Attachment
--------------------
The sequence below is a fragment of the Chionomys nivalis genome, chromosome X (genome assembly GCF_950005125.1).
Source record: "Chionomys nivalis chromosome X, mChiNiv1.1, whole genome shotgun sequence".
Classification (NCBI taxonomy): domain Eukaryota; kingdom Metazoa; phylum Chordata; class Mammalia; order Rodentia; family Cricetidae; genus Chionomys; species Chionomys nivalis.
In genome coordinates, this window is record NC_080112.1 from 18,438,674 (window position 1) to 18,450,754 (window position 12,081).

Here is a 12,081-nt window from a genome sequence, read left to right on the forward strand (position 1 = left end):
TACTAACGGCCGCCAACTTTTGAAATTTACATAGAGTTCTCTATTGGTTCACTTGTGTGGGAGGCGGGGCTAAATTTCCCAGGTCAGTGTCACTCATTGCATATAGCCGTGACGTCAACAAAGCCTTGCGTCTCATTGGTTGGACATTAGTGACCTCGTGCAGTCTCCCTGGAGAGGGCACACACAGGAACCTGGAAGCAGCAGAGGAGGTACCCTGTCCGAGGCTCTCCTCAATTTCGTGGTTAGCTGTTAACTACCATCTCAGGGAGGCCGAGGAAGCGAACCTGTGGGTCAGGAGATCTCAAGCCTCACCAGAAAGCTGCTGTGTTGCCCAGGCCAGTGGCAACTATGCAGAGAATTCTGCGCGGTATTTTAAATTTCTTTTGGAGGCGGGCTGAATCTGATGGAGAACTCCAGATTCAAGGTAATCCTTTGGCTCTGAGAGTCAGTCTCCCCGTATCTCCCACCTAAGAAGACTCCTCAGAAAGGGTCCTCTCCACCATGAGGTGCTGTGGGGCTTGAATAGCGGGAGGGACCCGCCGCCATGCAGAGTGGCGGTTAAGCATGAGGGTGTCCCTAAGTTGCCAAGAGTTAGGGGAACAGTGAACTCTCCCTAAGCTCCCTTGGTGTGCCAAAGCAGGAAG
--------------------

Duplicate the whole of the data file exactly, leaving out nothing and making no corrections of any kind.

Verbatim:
The sequence below is a fragment of the Chionomys nivalis genome, chromosome X (genome assembly GCF_950005125.1).
Source record: "Chionomys nivalis chromosome X, mChiNiv1.1, whole genome shotgun sequence".
Classification (NCBI taxonomy): domain Eukaryota; kingdom Metazoa; phylum Chordata; class Mammalia; order Rodentia; family Cricetidae; genus Chionomys; species Chionomys nivalis.
In genome coordinates, this window is record NC_080112.1 from 18,438,674 (window position 1) to 18,450,754 (window position 12,081).

Here is a 12,081-nt window from a genome sequence, read left to right on the forward strand (position 1 = left end):
TACTAACGGCCGCCAACTTTTGAAATTTACATAGAGTTCTCTATTGGTTCACTTGTGTGGGAGGCGGGGCTAAATTTCCCAGGTCAGTGTCACTCATTGCATATAGCCGTGACGTCAACAAAGCCTTGCGTCTCATTGGTTGGACATTAGTGACCTCGTGCAGTCTCCCTGGAGAGGGCACACACAGGAACCTGGAAGCAGCAGAGGAGGTACCCTGTCCGAGGCTCTCCTCAATTTCGTGGTTAGCTGTTAACTACCATCTCAGGGAGGCCGAGGAAGCGAACCTGTGGGTCAGGAGATCTCAAGCCTCACCAGAAAGCTGCTGTGTTGCCCAGGCCAGTGGCAACTATGCAGAGAATTCTGCGCGGTATTTTAAATTTCTTTTGGAGGCGGGCTGAATCTGATGGAGAACTCCAGATTCAAGGTAATCCTTTGGCTCTGAGAGTCAGTCTCCCCGTATCTCCCACCTAAGAAGACTCCTCAGAAAGGGTCCTCTCCACCATGAGGTGCTGTGGGGCTTGAATAGCGGGAGGGACCCGCCGCCATGCAGAGTGGCGGTTAAGCATGAGGGTGTCCCTAAGTTGCCAAGAGTTAGGGGAACAGTGAACTCTCCCTAAGCTCCCTTGGTGTGCCAAAGCAGGAAG